5 reasons Facebook-haters won’t join the party
“Sorry, I don’t use Facebook®.” In today’s social media age, that statement can elicit surprise, even get you labeled as an out-of-touch Luddite. But there are many reasons that some people still remain resistant to social media, and some of them may surprise you.
1. They reflect the generation gap in technology.
“One of the biggest reasons I see for people not using social media is related to generational differences,” says Dean Hebert, MEd, MGCP, an applied sports psychology coach who also teaches psychology courses for University of Phoenix at the Phoenix Main Campus.
“As a mental-game-coaching professional, I work with people of all ages, and see a pretty broad spectrum of social media use. My clients in their teens, twenties and even early thirties often don’t respond to email or pick up the telephone at all, but will do text chatting on Facebook — while my clients in their forties and older tend to prefer connecting via email and phone.”
2. They’re concerned about privacy.
While the Facebook and Twitter® age has made it commonplace for people to follow your every move — even your every thought — in real-time online, not everyone is comfortable with that. “Some people really do not want their personal business broadcast to the world,” says Hebert. “So they either don’t use social media at all, or they use it very sparingly. Speaking for myself, I use Facebook more as a means of direct communication with my younger clients; I don’t post anything personal on it.”
3. They don’t want to commit the time.
Another reason some people might choose to stop using social media (or not even start in the first place) has to do with time management. “Social media can be a real time-sucker,” says Hebert. “It can even be addictive. Some people find themselves constantly pulled into it, trying to keep up with what all their friends are doing and posting, that it spills over into their personal lives and causes problems. That can lead people to take social media breaks, or even to shut down their accounts.”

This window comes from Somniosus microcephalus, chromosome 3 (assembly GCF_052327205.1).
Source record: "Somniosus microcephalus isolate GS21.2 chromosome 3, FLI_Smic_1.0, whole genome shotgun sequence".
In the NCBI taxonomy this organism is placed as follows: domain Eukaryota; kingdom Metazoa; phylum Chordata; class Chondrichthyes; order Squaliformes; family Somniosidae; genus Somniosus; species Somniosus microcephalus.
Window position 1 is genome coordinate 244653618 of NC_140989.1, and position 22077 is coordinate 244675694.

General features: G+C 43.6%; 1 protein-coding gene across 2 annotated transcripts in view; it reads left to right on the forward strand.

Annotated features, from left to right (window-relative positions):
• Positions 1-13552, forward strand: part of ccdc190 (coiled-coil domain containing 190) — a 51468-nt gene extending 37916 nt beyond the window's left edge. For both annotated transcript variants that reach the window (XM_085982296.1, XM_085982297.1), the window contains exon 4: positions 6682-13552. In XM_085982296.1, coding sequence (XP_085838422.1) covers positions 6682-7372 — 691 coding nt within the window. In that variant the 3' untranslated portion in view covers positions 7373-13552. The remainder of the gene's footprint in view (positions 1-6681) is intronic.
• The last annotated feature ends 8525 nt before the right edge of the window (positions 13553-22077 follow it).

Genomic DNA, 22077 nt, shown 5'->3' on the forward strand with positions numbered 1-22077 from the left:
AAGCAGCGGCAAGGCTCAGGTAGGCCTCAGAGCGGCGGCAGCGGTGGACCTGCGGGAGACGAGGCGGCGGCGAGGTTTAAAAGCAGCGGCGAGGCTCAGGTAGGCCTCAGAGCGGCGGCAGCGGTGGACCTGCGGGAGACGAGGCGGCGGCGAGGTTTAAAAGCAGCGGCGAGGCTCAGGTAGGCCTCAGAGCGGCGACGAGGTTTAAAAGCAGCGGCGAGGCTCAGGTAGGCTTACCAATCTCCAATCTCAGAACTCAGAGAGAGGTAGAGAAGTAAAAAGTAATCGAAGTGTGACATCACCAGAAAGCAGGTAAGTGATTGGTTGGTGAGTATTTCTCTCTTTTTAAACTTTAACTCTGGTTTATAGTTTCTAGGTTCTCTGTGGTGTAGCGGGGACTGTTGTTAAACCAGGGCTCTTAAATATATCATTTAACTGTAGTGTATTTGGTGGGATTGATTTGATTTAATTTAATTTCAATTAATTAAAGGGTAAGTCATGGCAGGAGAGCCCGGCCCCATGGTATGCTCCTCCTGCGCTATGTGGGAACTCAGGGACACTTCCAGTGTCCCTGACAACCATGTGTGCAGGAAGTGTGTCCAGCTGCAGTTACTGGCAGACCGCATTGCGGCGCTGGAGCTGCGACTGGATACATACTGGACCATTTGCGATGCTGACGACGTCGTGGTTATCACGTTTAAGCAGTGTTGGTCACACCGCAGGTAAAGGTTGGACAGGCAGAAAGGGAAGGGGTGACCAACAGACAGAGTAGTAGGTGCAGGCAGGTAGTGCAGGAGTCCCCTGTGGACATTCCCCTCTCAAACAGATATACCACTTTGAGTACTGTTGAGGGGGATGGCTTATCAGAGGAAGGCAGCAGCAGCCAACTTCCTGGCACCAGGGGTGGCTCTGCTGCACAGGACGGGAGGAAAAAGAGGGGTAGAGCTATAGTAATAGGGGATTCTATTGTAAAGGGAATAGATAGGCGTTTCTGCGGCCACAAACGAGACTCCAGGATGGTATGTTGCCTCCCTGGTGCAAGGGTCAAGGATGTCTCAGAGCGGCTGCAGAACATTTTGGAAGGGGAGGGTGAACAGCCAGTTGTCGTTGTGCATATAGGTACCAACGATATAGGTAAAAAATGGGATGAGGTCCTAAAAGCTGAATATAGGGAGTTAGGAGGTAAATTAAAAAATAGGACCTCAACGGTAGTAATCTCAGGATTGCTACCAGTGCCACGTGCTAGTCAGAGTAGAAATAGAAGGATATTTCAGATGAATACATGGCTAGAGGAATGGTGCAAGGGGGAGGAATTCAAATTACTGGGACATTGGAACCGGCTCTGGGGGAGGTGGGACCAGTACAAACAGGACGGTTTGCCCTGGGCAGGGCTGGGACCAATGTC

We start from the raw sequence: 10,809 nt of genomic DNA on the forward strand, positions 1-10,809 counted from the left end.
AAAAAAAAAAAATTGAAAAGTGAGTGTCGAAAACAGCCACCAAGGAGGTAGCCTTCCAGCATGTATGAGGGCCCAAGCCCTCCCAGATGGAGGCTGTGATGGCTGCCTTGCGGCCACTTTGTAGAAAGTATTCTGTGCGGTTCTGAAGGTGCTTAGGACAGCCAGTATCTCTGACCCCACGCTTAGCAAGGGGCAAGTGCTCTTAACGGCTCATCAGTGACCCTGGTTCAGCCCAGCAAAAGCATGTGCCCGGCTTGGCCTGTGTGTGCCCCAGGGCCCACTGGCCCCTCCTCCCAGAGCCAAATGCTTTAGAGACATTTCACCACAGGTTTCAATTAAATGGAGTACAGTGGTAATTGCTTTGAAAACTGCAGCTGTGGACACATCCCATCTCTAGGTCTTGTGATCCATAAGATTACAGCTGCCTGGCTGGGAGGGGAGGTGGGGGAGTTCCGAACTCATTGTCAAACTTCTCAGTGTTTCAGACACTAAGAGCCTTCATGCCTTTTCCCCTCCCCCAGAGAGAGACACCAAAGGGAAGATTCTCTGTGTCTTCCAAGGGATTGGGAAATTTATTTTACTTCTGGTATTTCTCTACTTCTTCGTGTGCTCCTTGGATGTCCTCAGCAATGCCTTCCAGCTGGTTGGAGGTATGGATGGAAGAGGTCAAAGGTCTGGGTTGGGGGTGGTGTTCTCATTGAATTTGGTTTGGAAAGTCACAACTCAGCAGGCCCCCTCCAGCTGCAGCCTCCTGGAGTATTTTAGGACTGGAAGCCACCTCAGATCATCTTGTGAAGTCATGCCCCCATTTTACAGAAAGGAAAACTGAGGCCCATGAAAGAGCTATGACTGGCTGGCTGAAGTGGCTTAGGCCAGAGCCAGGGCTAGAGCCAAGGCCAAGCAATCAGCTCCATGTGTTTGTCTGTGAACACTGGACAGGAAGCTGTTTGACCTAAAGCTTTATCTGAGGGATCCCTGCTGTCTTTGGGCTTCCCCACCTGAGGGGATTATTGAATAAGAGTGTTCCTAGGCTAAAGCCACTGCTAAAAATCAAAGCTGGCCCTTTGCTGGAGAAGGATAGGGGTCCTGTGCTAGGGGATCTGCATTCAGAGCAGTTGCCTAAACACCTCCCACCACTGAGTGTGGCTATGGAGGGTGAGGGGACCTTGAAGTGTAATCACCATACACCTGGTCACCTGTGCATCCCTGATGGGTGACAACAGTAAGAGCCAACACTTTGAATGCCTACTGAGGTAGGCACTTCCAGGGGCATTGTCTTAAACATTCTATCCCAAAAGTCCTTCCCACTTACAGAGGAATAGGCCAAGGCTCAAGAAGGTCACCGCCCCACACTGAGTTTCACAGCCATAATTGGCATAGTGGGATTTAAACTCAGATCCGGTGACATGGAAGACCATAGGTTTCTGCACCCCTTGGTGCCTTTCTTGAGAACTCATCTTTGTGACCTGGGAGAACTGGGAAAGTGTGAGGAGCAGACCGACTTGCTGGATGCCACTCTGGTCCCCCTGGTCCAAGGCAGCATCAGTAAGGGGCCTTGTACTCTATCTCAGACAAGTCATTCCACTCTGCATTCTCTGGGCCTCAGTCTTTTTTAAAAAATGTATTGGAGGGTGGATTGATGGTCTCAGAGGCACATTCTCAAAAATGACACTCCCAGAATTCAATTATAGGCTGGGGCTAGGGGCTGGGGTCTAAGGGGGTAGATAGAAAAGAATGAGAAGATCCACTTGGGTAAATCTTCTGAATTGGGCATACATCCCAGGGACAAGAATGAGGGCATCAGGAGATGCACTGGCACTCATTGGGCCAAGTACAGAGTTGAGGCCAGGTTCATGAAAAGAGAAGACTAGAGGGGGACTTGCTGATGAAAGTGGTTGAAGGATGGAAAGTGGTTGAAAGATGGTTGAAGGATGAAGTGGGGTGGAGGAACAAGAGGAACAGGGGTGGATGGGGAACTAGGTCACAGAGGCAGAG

4. They’ve had a bad experience.
While some people are reluctant to even start using social media, others decide to pull back or stop using it altogether after bad online experiences. “I’ve seen people, especially young women, stop using social media after they’ve been victimized by online flame wars or harassment,” says Hebert. “They feel like they’ve been burned by the technology and become very gun-shy about using it. The same applies to people who feel like their privacy has been violated.”
5. They’re moving on to the next big thing.
Just as formerly popular platforms MySpace™ and LiveJournal™ have become passé, the same can happen to current social media darlings. “The tipping point,” says Hebert, “where people stop using social media and move on to the next big thing will vary by individual.”
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